Many of us are not that lucky to live in areas where weather conditions are perfect. But it seems that the drought-ridden regions are creating the biggest damages.
And when the dry weather is good for our house-building, it is not favorable for our yards and gardens at all.
A drought-tolerant landscape is a solution to the problem of lack of water and moisture.
Before showing you the 12 Best Drought-Tolerant Landscaping Ideas, let us answer the most frequently asked questions that will focus more on this problem and its solution.
- What is drought tolerant?
Drought tolerance is the degree to which a plant is adapted to arid or drought conditions. Drought resistant landscaping means conserving water as much as possible and maintaining all components – plants, grass, flowers – alive and growing.
- What is the most drought tolerant grass?
A University of California states that the most drought tolerant grass for lawns is hybrid Bermuda grass. There are also some drought resistant plants which you can use – like succulents.
- How much does it cost to put in drought tolerant landscaping?
Around $2-$3 per square foot, which includes lawn removal, installation, and sufficient irrigation – it really depends on your conditions. Or you can DIY and save a lot of money.
- Where to buy drought-tolerant plants or grass?
You already know the answer – your local gardening center, where they will give you a professional advice on the plants suitable for your landscaping project.
- Does a landscape have to be re-planted with specific drought resistant or native plants to save water?
No. Highly drought-resistant plants can survive extended periods with no precipitation or irrigation, but this does not mean they can provide acceptable landscape function and performance with no water. More answers from the University of California on drought tolerant plants and saving water – here.
- What is Xeriscape landscaping?
Xeriscaping is landscaping that reduces or eliminates the need for supplemental water from irrigation. Derived from the Greek eros meaning “dry,” it means literally “dry landscape.”
- Do I need a drought-tolerant landscaping for my garden/backyard / front yard?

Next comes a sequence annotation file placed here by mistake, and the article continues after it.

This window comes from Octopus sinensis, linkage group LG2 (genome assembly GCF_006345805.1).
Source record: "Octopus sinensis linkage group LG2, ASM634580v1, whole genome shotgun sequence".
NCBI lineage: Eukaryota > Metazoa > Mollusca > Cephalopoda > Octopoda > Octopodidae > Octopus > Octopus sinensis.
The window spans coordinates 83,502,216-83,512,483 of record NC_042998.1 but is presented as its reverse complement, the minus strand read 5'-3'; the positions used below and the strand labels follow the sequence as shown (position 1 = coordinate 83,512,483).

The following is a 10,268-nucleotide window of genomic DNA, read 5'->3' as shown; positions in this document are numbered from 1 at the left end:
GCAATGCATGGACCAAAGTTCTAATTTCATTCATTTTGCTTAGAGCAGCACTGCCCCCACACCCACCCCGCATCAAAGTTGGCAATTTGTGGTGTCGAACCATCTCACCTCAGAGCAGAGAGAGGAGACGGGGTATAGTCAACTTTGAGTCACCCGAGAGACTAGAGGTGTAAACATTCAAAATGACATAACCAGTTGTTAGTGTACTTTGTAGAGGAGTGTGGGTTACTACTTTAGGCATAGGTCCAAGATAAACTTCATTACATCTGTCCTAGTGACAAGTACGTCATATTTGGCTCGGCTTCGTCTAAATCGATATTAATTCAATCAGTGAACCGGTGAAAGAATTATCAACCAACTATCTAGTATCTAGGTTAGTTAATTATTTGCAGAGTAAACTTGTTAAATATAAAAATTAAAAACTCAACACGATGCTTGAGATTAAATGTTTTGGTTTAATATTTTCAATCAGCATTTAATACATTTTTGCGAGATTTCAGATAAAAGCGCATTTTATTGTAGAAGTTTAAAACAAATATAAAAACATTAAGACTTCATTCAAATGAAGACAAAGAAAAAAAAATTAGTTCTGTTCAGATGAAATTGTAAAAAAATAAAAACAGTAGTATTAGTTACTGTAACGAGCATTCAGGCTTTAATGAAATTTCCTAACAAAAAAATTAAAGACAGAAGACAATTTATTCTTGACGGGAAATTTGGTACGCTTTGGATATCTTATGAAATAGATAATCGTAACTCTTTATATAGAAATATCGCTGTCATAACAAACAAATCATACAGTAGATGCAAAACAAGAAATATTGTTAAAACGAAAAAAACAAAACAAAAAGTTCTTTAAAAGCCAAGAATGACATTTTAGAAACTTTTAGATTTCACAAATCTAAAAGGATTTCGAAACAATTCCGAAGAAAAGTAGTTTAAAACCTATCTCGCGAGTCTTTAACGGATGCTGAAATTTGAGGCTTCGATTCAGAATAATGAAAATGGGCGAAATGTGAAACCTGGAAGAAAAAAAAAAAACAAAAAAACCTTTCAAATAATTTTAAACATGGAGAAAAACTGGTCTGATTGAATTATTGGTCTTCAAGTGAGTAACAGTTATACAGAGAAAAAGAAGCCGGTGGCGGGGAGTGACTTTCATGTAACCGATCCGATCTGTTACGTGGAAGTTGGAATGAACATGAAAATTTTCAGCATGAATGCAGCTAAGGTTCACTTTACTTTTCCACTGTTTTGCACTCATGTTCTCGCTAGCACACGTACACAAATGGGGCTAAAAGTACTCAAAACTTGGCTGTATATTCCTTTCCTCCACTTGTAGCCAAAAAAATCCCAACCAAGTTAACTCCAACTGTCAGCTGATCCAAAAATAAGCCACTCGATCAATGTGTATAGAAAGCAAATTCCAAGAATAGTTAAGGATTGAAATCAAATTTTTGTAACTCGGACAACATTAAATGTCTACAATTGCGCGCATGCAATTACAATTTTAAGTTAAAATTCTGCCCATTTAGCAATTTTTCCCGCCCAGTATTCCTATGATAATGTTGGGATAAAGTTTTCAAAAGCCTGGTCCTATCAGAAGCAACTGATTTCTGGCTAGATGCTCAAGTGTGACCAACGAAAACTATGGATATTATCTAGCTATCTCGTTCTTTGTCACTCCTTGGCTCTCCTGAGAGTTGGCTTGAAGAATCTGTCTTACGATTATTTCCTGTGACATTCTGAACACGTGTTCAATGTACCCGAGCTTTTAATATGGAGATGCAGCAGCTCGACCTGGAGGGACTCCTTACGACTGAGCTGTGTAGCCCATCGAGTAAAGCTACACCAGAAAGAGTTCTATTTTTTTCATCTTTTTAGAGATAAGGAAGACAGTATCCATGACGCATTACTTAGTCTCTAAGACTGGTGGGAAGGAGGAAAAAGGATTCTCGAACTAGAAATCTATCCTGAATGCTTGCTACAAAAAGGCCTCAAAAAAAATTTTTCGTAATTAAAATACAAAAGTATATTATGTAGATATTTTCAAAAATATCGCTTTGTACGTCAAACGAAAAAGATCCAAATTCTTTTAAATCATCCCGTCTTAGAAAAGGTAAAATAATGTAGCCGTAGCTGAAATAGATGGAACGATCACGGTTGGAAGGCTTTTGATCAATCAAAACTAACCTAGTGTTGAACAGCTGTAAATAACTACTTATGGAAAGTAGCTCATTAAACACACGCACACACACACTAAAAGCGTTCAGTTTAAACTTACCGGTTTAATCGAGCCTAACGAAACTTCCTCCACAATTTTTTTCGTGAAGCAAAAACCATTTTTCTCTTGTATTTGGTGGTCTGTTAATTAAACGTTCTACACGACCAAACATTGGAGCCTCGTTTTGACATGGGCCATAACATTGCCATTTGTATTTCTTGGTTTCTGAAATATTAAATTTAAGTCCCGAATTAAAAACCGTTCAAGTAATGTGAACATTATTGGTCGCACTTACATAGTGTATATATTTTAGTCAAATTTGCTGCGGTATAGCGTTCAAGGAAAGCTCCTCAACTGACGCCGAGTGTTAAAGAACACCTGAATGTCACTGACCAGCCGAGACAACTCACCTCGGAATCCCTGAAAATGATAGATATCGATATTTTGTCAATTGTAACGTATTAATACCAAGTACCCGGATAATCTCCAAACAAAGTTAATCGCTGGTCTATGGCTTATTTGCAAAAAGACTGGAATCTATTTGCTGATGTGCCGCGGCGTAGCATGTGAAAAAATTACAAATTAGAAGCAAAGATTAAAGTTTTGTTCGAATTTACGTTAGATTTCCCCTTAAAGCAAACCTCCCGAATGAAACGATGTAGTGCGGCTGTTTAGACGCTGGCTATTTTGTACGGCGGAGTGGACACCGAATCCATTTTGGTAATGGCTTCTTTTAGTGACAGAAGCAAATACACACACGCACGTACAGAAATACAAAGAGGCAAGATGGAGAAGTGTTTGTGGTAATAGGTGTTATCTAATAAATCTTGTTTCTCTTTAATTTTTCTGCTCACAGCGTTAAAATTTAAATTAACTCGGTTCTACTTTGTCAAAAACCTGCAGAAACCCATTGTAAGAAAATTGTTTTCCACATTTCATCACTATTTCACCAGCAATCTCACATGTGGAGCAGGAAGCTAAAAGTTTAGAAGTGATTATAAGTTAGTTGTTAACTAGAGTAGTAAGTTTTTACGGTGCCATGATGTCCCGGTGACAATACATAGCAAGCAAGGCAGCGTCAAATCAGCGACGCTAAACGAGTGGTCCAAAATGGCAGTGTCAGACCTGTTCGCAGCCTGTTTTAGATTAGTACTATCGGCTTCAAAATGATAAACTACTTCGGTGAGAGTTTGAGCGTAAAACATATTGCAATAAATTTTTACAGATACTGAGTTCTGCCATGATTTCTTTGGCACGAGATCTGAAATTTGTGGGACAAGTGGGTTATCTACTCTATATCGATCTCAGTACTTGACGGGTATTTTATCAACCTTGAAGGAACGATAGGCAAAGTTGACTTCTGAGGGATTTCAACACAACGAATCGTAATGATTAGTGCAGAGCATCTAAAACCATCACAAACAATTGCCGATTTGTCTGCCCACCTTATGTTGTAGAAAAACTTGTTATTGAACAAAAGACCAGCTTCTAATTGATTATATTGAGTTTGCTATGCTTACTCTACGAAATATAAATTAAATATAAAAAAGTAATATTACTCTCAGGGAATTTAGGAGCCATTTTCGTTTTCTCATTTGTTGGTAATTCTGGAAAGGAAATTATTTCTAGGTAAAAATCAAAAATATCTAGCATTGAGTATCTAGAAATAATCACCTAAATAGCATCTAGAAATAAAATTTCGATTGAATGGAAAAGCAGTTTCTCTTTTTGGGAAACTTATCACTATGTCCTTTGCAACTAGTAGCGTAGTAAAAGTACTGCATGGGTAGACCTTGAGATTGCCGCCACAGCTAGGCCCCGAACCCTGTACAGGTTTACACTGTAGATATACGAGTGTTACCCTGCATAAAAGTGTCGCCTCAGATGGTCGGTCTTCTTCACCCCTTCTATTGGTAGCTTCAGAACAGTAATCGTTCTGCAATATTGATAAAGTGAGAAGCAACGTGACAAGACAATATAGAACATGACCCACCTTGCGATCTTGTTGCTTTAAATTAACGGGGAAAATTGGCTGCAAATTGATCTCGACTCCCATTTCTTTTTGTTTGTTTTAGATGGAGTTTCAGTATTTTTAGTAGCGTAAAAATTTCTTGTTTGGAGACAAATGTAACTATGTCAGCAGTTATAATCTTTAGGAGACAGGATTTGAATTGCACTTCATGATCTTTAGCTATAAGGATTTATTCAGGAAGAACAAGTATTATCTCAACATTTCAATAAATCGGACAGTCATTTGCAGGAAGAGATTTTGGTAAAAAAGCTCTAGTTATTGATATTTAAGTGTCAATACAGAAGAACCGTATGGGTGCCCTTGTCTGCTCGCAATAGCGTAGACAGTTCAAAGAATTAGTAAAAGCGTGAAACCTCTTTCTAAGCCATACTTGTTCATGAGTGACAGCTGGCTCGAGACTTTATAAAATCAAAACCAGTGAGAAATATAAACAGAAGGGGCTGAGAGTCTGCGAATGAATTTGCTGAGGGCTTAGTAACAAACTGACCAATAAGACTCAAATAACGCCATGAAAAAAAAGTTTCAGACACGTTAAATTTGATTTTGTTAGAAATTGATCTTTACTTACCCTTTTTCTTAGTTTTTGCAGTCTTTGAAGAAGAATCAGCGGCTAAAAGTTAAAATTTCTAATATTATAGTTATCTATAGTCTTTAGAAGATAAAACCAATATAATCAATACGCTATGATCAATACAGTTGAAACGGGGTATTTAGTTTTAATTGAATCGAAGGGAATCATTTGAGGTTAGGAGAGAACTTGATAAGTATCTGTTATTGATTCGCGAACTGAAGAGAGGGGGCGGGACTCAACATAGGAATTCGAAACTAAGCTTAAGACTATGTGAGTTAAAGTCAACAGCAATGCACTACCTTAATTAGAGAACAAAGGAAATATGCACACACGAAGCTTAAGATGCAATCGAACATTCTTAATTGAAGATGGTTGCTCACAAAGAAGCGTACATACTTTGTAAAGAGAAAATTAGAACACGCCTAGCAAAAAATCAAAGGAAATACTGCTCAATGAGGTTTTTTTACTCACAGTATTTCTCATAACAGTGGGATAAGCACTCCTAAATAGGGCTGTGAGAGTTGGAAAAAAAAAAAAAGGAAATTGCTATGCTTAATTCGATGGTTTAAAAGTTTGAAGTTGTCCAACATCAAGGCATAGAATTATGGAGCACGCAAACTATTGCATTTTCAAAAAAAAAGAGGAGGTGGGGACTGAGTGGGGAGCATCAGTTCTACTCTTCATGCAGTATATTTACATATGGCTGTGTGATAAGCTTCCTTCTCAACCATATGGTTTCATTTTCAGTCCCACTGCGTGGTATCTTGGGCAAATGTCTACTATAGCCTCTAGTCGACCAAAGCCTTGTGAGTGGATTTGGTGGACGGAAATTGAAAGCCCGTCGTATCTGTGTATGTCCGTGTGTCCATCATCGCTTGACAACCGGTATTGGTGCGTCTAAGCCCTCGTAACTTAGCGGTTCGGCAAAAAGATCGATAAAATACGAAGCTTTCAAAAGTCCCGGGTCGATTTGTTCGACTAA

It depends on the area you live in, a number of sunny days per year, precipitation, year-round temperature… you can use the online Drought Monitor to check live data for your area.
Now, let’s start with our selection of drought-tolerant landscaping ideas:
For the gardeners who are looking for intriguing drought tolerant front yard ideas, the succulents may be the right answer!
As a real space- and water-savers, they are considered as the highest growth category in the nursery business, even surpassing the vegetable category.
With their rich variety of sculptural shapes and colors, succulents offer a lot to gardeners looking for interesting drought-resistant plants.
Once established, most of the succulent species require watering once a month.
However, you should consider the challenges (too cold, too sunny, too moisturized) they may face before planting them in your yard.
It’s not difficult to enjoy a beautiful drought-tolerant garden simply by making the right of succulents and colorful grasses.
But if you prefer seeing flowering in your yard, go for drought-tolerant perennials:
- Gaillardia (also known as the Blanket flower) – coming in red, yellow and orange daisy-like flowers
- Perovskia atriplicifolia (commonly called Russian sage) – scented, delicate silver leaves with soft purple flowers
- Salvia divinorum (from the mint family) – bold crimson-red blooms
- The loved by everyone Lavender – aromatic and colorful
- Anigozanthos (also knows as Kangaroo Paw) – a number of species in bright vivid colors typical for Western Australia that are unique bird attractors
The native plants are the base of a pretty garden ( they are also used to lack of water, which makes them excellent choice for drought resistant landscape ) . Here are some tips and ideas to follow:
- Find some native plants, like Achillea millefolium (or Yarrow), which regularly has constitutional drought-tolerant traits.
- Water loss and suppresses weeds could be reduced by spreading about 3 inches of mulch between widely-spaced plants
- Install a drip-irrigation system. It wastes less water and delivers hydration straight to the plants.
- In this garden, easy components, as well as a basin and picket bench, provide delicate focal points.